I am a Widow… It’s not an unusual situation for a woman in her 70’s to experience. I’m not the first and I won’t be the last, but every time it becomes a reality, it is painful.
Two short years prior to this happening, we had moved to another community in another state to be near my daughter. We were ready to down size and she found us a totally handicapped accessible one-story cottage on Lake Hamilton in Hot Springs, Arkansas. Yes, I had heard all of the pundits take aim at Arkansas, but we had visited her on several occasions and realized it was a lovely little city.
My husband and I thought we had prepared quite well and had many of our ducks in a row. Unfortunately, the one thing we had done to cause this not to be true was move to a different state, sell our house in Colorado, buy a house and lose the funds we planned would be available for all these situations. Our equations had included two Social Security checks every month and now there was only one. It wasn’t an immediate concern but one that needed to be addressed in the near future.
Reaching financial security
We thought the answer was to refinance and lower the mortgage payment. But the brutal truth was that we had not paid long enough on this new residence to balance the debt to value and it would be almost unrealistic and impossible to refinance to a lower payment.
With my daughter and my financial adviser’s assistance we came to the conclusion that our only recourse was a reverse mortgage. I had seen the TV ads but did not at all understand how it worked.
I swear that the most important thing you should do is find a representative whom you like and trust. He walked us through and explained everything in minute detail.
The advantages now would be just what we needed and at my death could be easily handled by my daughter. She also would have options.
I was depressed
With that worry and concern behind me, my next task was to sit in my easy chair and watch the plethora of birds devour the seeds in the feeder. I spent hours at my computer, creating items that will probably never be read, but filling some of the hours of the day.
I swore to everyone that I was not depressed or lonely. I didn’t miss activities that I had enjoyed in the past. But after a couple of months walking through the cottage, touching items that prompted memories, I had to admit, I was depressed.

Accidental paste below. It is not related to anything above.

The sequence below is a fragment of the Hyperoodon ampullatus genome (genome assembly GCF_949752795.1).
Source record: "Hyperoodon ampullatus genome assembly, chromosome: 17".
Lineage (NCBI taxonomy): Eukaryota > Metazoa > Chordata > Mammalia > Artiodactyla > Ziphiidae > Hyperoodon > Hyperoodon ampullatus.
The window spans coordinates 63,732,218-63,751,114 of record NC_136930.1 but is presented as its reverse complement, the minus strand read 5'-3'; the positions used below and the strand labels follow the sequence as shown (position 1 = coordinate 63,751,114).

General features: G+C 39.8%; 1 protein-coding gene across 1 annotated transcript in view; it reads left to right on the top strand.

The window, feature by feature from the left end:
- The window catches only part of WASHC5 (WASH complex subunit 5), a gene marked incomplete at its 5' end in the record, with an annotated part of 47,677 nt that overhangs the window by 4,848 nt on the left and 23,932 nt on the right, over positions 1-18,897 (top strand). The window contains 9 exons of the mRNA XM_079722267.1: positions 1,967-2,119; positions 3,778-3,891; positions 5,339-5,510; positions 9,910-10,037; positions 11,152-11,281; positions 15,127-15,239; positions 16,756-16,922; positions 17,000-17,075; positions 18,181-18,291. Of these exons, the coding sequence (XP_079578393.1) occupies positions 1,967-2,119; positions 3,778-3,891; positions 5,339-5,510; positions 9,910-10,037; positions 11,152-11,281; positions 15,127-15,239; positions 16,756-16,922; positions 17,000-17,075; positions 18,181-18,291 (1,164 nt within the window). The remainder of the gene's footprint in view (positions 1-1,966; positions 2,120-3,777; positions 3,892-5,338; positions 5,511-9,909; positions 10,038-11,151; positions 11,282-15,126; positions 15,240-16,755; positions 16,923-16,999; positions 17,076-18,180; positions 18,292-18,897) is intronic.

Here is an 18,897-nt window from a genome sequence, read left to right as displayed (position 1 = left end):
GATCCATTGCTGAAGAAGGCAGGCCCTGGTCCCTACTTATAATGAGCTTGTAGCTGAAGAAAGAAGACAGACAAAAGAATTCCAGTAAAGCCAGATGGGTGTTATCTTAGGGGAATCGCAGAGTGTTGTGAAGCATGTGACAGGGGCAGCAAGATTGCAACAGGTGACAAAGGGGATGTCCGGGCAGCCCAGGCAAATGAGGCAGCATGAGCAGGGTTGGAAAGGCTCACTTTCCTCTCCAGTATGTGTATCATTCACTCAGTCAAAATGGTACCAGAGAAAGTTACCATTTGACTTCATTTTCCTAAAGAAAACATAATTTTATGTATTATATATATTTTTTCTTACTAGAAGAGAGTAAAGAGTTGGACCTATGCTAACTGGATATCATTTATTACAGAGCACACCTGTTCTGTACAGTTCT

A few weeks later, my neighbor who worked from her home, popped in a for brief visit, to bring me something she had cooked or had plucked from her garden. She also had an invitation for me to join her, that very evening for a group she got together with every month. Professional women who met in one of their homes, sipped wine and swapped ideas.
I was reluctant, this threw a wrench into my sitting alone and watching TV, but she insisted, persisted and I agreed. The women shared hosting. Offering some of their best finger food and a comfy setting in one of the lovely homes that lined up around the lake.
After spending the majority of my career directing public relations for nonprofits, I felt I fit right in, and I was meeting women who also juggled a life and career.
I had been introduced as an author, which I was, and several shared that they liked to write but the family was tired of listening to their work. I was well aware of the problem.
Within a month, a group had organized to meet once a month at a favorite furniture store, where we had a selection of soft seats.
We each brought something, a portion of a longer piece we were working on, short pieces about a specific time in our life, poetry, humor, a plethora of words. We even shared where we might pursue publication of our creative endeavors. I always returned to the cottage invigorated and excited to prepare something original for the next week. I had friends who called, who stopped by, and who made me laugh.
– Isobel from Hot Springs, Arkansas
* The opinions expressed in this article are those of the authors. They do not necessarily reflect the opinions or views of the Finance of America Reverse (LLC).